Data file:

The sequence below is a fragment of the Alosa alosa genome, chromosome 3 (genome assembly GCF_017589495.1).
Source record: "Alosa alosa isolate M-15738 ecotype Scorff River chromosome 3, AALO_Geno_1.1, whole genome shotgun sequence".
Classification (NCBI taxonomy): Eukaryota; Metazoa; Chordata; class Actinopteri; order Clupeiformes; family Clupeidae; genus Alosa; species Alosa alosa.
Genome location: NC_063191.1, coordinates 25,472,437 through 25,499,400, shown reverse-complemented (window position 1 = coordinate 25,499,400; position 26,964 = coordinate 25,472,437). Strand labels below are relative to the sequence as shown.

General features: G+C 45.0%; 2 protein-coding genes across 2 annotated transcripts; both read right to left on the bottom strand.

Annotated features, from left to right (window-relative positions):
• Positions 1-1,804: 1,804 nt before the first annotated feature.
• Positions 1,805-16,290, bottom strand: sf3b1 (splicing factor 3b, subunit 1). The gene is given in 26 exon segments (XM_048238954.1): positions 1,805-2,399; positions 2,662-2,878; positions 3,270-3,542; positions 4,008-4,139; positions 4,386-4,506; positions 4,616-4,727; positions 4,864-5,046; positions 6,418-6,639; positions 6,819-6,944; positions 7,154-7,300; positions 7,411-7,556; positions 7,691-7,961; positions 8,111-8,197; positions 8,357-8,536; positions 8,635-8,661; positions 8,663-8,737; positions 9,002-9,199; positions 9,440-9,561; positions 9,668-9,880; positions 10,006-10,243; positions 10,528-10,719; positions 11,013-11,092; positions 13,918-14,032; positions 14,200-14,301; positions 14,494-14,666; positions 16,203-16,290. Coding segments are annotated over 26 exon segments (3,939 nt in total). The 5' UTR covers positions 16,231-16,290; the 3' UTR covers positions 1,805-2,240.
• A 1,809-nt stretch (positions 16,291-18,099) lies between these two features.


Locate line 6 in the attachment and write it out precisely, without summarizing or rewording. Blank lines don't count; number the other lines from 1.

Annotated features, from left to right (window-relative positions):